Urban Farmer and Best-selling Author Will Allen to Speak at Westfield State

WESTFIELD- Westfield State University will host a guest lecture by best-selling author Will Allen on Tuesday, November 15 at 7 p.m. in the Woodward Center.  Allen’s book “The Good Food Revolution:  Growing Healthy Food, People, and Communities” was chosen as the university’s First-Year READ, a common book that all first-year students are required to read prior to the start of the fall semester.

Will Allen is a former professional basketball player and executive for Kentucky Fried Chicken and Procter & Gamble. The son of a sharecropper, Allen returned to his farming roots after cashing in his retirement to purchase a two-acre plot just outside Milwaukee's largest public housing project. As neighbors began to ask him for advice and guidance with growing their own crops, Allen began to teach them the ins and outs of farming.

In 1995, Allen created Growing Power Inc., a not-for-profit center for urban agriculture training and building community food systems. Through cultivating his plot, Allen perfected new methods of composting that resulted in higher yields of food despite the small dimensions of his farm. In 2008, Allen was awarded the John D. and Katherine T. MacArthur Foundation “Genius Grant” for his work on sustainable food production.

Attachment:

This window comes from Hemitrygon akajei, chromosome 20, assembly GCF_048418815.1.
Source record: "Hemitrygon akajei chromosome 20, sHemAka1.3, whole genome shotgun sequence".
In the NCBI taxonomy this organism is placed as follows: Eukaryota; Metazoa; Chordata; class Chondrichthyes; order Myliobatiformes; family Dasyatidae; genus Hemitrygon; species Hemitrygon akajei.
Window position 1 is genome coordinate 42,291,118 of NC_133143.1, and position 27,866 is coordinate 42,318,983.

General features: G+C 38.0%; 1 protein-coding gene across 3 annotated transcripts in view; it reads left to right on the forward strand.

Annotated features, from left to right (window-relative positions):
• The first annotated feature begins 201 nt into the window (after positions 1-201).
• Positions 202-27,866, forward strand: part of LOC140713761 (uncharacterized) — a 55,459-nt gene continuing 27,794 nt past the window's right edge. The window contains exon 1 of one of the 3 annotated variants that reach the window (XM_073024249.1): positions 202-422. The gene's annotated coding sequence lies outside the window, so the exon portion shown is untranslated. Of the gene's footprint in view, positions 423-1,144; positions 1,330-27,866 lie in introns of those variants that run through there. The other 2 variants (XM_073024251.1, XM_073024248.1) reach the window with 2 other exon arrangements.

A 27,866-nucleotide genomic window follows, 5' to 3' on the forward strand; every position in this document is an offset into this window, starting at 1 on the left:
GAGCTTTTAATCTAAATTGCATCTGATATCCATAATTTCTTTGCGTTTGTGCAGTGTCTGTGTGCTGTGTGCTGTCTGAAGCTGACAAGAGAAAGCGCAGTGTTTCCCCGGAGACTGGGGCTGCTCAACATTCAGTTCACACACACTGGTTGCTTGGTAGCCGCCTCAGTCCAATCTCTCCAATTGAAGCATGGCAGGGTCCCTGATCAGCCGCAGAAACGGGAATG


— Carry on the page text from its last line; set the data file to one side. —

Growing Power is involved in more than 70 projects and outreach programs in Milwaukee, across the United States and throughout the world. “The Good Food Revolution” details Allen’s journey and the lives and communities he has impacted.

Allen’s book aligns with the university’s mission to promote healthy living. In July, Westfield State launched its own self-operated dining services based on a farm-to-fork model with guidance from UMass Dining. The new program, created with assistance of a Henry P. Kendall Foundation grant, focuses on healthy, sustainable meal options for the campus community and those in the City of Westfield that frequent Westfield’s Dining Commons.

Initiated in 2012, the First-Year READ is just one component of Connections: First Year Forward, a collaborative program designed to create a seamless transition period for first-year students from high school to college. All composition professors are required to use the First-Year READ for one major project, but some elect to use it more extensively throughout the semester. In addition to Allen’s visit and talk, a series of lectures took place throughout the semester that concentrated on the themes found in “The Good Food Revolution.”

The Nov. 15 lecture is free and open to the public. For more information, visit